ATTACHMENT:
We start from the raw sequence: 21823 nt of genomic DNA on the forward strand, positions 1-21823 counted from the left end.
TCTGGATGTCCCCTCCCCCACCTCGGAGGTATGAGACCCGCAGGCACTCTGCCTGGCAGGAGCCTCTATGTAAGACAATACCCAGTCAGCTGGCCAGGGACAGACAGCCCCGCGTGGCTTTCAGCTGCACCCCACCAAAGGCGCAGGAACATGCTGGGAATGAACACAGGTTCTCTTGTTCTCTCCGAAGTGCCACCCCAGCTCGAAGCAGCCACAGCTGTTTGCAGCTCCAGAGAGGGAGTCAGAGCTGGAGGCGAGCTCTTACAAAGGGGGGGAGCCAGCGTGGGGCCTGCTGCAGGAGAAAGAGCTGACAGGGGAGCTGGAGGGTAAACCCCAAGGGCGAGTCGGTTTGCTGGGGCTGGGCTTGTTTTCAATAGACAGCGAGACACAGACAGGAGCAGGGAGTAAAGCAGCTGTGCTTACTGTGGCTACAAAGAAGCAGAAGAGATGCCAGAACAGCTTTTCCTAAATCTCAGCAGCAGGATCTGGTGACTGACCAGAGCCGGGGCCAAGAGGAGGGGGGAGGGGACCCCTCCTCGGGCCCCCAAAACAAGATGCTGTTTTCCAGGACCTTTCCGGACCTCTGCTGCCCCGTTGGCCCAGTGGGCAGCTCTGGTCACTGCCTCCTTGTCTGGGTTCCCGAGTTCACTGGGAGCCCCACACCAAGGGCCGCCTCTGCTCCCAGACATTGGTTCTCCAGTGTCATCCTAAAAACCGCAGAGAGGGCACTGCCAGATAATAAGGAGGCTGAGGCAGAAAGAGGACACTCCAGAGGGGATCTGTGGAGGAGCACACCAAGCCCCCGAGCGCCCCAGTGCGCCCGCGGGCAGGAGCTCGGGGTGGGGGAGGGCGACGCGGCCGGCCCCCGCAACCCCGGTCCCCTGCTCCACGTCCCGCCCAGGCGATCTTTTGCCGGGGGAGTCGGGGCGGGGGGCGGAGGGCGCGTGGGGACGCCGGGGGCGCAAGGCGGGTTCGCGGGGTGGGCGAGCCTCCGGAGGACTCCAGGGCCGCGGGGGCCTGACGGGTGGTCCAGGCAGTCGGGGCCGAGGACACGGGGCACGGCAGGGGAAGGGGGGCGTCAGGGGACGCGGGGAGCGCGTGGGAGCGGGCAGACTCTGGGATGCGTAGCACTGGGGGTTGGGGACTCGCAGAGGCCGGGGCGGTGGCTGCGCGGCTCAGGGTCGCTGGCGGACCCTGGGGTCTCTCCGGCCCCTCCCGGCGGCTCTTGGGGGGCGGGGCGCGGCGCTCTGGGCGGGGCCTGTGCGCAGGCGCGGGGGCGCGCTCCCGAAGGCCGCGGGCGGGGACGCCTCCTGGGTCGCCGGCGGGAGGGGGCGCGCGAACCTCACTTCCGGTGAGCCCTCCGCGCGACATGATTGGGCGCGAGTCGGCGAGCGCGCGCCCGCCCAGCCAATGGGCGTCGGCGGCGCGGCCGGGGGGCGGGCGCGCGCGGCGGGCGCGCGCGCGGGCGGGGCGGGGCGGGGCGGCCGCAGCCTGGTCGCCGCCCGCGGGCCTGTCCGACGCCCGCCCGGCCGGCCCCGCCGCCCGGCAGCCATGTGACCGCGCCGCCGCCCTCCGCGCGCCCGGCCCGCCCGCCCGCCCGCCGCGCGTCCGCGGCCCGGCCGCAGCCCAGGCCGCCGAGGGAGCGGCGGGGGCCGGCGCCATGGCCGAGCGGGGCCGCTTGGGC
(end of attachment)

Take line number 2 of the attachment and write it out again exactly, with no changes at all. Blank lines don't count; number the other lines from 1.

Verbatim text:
TCTGGATGTCCCCTCCCCCACCTCGGAGGTATGAGACCCGCAGGCACTCTGCCTGGCAGGAGCCTCTATGTAAGACAATACCCAGTCAGCTGGCCAGGGACAGACAGCCCCGCGTGGCTTTCAGCTGCACCCCACCAAAGGCGCAGGAACATGCTGGGAATGAACACAGGTTCTCTTGTTCTCTCCGAAGTGCCACCCCAGCTCGAAGCAGCCACAGCTGTTTGCAGCTCCAGAGAGGGAGTCAGAGCTGGAGGCGAGCTCTTACAAAGGGGGGGAGCCAGCGTGGGGCCTGCTGCAGGAGAAAGAGCTGACAGGGGAGCTGGAGGGTAAACCCCAAGGGCGAGTCGGTTTGCTGGGGCTGGGCTTGTTTTCAATAGACAGCGAGACACAGACAGGAGCAGGGAGTAAAGCAGCTGTGCTTACTGTGGCTACAAAGAAGCAGAAGAGATGCCAGAACAGCTTTTCCTAAATCTCAGCAGCAGGATCTGGTGACTGACCAGAGCCGGGGCCAAGAGGAGGGGGGAGGGGACCCCTCCTCGGGCCCCCAAAACAAGATGCTGTTTTCCAGGACCTTTCCGGACCTCTGCTGCCCCGTTGGCCCAGTGGGCAGCTCTGGTCACTGCCTCCTTGTCTGGGTTCCCGAGTTCACTGGGAGCCCCACACCAAGGGCCGCCTCTGCTCCCAGACATTGGTTCTCCAGTGTCATCCTAAAAACCGCAGAGAGGGCACTGCCAGATAATAAGGAGGCTGAGGCAGAAAGAGGACACTCCAGAGGGGATCTGTGGAGGAGCACACCAAGCCCCCGAGCGCCCCAGTGCGCCCGCGGGCAGGAGCTCGGGGTGGGGGAGGGCGACGCGGCCGGCCCCCGCAACCCCGGTCCCCTGCTCCACGTCCCGCCCAGGCGATCTTTTGCCGGGGGAGTCGGGGCGGGGGGCGGAGGGCGCGTGGGGACGCCGGGGGCGCAAGGCGGGTTCGCGGGGTGGGCGAGCCTCCGGAGGACTCCAGGGCCGCGGGGGCCTGACGGGTGGTCCAGGCAGTCGGGGCCGAGGACACGGGGCACGGCAGGGGAAGGGGGGCGTCAGGGGACGCGGGGAGCGCGTGGGAGCGGGCAGACTCTGGGATGCGTAGCACTGGGGGTTGGGGACTCGCAGAGGCCGGGGCGGTGGCTGCGCGGCTCAGGGTCGCTGGCGGACCCTGGGGTCTCTCCGGCCCCTCCCGGCGGCTCTTGGGGGGCGGGGCGCGGCGCTCTGGGCGGGGCCTGTGCGCAGGCGCGGGGGCGCGCTCCCGAAGGCCGCGGGCGGGGACGCCTCCTGGGTCGCCGGCGGGAGGGGGCGCGCGAACCTCACTTCCGGTGAGCCCTCCGCGCGACATGATTGGGCGCGAGTCGGCGAGCGCGCGCCCGCCCAGCCAATGGGCGTCGGCGGCGCGGCCGGGGGGCGGGCGCGCGCGGCGGGCGCGCGCGCGGGCGGGGCGGGGCGGGGCGGCCGCAGCCTGGTCGCCGCCCGCGGGCCTGTCCGACGCCCGCCCGGCCGGCCCCGCCGCCCGGCAGCCATGTGACCGCGCCGCCGCCCTCCGCGCGCCCGGCCCGCCCGCCCGCCCGCCGCGCGTCCGCGGCCCGGCCGCAGCCCAGGCCGCCGAGGGAGCGGCGGGGGCCGGCGCCATGGCCGAGCGGGGCCGCTTGGGC